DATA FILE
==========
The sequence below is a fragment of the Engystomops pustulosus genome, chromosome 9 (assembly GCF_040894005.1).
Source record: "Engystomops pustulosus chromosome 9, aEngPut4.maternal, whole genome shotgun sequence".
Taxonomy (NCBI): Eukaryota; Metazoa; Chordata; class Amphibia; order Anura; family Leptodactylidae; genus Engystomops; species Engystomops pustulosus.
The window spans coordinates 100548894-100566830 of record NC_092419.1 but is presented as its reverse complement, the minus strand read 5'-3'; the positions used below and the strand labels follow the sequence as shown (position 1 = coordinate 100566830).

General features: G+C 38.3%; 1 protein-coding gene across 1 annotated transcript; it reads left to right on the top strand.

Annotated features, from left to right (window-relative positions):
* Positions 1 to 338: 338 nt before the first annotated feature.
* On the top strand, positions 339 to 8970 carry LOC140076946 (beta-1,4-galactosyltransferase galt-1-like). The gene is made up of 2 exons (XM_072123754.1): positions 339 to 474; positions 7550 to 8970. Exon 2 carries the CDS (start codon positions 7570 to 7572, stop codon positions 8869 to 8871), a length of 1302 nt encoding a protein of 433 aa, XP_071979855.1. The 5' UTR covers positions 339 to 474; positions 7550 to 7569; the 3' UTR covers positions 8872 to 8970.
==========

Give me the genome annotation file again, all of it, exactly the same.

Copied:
The sequence below is a fragment of the Engystomops pustulosus genome, chromosome 9 (assembly GCF_040894005.1).
Source record: "Engystomops pustulosus chromosome 9, aEngPut4.maternal, whole genome shotgun sequence".
Taxonomy (NCBI): Eukaryota; Metazoa; Chordata; class Amphibia; order Anura; family Leptodactylidae; genus Engystomops; species Engystomops pustulosus.
The window spans coordinates 100548894-100566830 of record NC_092419.1 but is presented as its reverse complement, the minus strand read 5'-3'; the positions used below and the strand labels follow the sequence as shown (position 1 = coordinate 100566830).

General features: G+C 38.3%; 1 protein-coding gene across 1 annotated transcript; it reads left to right on the top strand.

Annotated features, from left to right (window-relative positions):
* Positions 1 to 338: 338 nt before the first annotated feature.
* On the top strand, positions 339 to 8970 carry LOC140076946 (beta-1,4-galactosyltransferase galt-1-like). The gene is made up of 2 exons (XM_072123754.1): positions 339 to 474; positions 7550 to 8970. Exon 2 carries the CDS (start codon positions 7570 to 7572, stop codon positions 8869 to 8871), a length of 1302 nt encoding a protein of 433 aa, XP_071979855.1. The 5' UTR covers positions 339 to 474; positions 7550 to 7569; the 3' UTR covers positions 8872 to 8970.